When a bank has foreclosed on your property, the record of the foreclosure will normally stay on your credit report for 7 to 10 years. Like many negative entries, some foreclosures will stick even after that time and you will need to use the dispute process to get it corrected (or even resort to legal means).
Bankruptcies are damaging to credit scores. There is no doubt about that. But what a lot of people don't realize is that if you know certain things about how bankruptcies work and WHY they are so damaging, you can rebuild your credit relatively quickly after the bankruptcy and usually go about life more or less as normal.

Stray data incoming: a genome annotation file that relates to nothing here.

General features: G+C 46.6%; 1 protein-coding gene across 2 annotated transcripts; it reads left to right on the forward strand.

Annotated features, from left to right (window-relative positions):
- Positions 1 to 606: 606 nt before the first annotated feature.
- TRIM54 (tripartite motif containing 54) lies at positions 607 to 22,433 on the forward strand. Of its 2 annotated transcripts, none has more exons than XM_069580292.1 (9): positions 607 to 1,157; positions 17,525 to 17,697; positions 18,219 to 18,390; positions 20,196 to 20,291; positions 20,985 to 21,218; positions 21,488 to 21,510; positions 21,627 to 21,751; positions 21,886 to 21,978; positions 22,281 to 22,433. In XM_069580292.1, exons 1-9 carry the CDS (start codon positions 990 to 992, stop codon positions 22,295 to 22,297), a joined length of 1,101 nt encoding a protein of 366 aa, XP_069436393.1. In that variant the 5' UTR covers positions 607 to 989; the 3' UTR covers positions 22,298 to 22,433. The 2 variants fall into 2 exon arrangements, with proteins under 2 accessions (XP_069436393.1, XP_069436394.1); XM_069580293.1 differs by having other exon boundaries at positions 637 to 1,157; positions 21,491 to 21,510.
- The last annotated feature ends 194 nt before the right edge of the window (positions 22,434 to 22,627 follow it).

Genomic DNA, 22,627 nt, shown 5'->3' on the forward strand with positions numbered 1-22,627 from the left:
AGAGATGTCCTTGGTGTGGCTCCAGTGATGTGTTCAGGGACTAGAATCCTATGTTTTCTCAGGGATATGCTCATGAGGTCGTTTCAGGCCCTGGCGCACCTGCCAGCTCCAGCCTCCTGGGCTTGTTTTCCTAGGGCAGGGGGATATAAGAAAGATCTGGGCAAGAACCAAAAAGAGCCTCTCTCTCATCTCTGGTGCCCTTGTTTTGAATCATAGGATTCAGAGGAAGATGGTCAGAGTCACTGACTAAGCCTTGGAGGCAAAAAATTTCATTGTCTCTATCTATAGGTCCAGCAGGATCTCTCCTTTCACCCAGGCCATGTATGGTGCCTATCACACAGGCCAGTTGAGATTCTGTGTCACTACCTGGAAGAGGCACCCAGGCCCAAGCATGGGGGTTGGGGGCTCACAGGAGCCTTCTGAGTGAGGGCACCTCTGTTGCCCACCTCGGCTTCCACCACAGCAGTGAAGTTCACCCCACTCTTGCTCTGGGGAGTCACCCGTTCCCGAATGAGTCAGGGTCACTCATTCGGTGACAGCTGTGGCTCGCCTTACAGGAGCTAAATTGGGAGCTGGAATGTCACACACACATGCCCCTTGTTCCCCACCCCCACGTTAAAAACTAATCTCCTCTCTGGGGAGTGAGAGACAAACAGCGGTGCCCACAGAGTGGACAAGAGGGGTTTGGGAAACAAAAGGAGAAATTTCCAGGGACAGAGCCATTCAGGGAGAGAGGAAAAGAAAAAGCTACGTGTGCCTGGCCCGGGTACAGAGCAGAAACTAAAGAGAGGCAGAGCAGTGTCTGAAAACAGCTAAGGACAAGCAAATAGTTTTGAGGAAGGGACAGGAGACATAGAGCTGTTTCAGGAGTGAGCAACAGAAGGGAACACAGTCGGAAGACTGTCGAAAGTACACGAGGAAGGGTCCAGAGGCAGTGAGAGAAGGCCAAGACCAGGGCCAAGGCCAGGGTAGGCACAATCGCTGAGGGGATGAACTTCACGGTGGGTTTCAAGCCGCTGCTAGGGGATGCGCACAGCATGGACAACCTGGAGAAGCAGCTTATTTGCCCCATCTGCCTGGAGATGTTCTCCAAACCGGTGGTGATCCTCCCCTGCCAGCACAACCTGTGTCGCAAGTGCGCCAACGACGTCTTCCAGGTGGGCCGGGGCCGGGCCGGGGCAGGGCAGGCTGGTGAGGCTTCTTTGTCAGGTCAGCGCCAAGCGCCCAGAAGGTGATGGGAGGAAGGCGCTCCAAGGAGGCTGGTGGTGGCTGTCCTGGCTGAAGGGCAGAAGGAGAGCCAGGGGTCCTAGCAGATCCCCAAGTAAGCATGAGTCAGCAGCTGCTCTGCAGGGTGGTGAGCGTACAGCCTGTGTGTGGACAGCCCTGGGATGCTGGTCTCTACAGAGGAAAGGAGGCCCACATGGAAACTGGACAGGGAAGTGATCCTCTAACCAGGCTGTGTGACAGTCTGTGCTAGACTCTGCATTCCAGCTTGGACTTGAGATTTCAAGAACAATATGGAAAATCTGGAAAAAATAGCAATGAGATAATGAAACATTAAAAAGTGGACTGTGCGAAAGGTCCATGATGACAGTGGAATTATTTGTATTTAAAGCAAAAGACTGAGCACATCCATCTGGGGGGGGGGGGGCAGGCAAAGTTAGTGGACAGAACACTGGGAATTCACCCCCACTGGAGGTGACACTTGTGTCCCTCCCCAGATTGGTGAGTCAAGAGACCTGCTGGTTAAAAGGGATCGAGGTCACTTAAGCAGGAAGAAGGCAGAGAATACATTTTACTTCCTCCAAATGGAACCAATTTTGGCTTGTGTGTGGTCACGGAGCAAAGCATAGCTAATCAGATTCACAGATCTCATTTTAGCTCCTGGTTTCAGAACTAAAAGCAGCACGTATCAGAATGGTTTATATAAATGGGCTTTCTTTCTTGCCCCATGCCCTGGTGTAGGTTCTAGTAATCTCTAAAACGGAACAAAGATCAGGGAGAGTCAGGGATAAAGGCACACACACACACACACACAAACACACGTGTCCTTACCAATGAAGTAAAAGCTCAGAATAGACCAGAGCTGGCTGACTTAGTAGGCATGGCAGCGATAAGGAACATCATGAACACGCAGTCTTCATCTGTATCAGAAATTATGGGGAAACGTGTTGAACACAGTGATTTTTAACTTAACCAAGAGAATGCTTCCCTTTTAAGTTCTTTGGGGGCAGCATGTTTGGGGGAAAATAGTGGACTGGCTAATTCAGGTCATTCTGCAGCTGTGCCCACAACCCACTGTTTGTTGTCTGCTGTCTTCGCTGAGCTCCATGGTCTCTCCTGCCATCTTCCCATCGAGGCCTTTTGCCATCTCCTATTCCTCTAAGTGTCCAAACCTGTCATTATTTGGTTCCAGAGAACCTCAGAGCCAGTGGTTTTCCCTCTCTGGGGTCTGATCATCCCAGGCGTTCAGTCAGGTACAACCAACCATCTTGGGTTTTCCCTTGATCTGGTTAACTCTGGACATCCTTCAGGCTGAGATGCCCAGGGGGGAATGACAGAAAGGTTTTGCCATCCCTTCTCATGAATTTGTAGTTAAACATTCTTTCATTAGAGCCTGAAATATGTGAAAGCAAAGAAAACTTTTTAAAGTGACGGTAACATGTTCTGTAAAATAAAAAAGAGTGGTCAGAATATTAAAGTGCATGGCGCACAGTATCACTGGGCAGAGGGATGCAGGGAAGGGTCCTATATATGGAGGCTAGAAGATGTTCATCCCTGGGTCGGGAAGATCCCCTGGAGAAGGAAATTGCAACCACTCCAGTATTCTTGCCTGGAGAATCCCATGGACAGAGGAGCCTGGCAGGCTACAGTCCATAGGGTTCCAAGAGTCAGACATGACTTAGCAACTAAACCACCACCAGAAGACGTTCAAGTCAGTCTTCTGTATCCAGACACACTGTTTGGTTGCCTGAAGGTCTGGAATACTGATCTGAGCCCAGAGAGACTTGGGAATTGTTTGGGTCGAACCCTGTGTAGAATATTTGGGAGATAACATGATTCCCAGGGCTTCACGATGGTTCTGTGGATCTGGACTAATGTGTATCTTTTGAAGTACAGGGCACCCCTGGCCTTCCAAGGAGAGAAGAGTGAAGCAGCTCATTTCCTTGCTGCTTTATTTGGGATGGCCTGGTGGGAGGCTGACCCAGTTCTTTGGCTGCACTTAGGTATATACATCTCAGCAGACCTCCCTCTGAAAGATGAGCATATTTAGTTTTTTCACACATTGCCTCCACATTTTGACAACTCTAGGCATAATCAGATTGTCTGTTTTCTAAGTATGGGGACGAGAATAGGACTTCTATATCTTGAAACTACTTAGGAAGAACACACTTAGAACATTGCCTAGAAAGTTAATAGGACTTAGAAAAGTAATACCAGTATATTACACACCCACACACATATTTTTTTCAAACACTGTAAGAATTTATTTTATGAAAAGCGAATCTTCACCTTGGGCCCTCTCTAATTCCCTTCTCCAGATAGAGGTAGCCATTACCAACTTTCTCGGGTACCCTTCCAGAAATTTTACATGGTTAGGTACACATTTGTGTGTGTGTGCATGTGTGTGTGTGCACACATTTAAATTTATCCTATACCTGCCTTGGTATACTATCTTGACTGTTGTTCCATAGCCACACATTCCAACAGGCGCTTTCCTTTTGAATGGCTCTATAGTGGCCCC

If you have a foreclosure on your credit report, it is going to hurt your credit score, and probably a lot.
At first, the damage to your score will be worse, and after a couple of years it should be less. Most credit scoring in based on the last 2 years of credit history. It doesn't mean that older items won't still hurt your credit—they will, but what it means is that as a negative item ages, it will tend to affect your credit score less and less.
In this article we're going to cover what I believe to be the best strategy for rebuilding credit after bankruptcy.
If you stick to some basic rules and follow some very basic steps you may be surprised to find that you can have a very healthy credit score within a relatively short amount of time after your bankruptcy.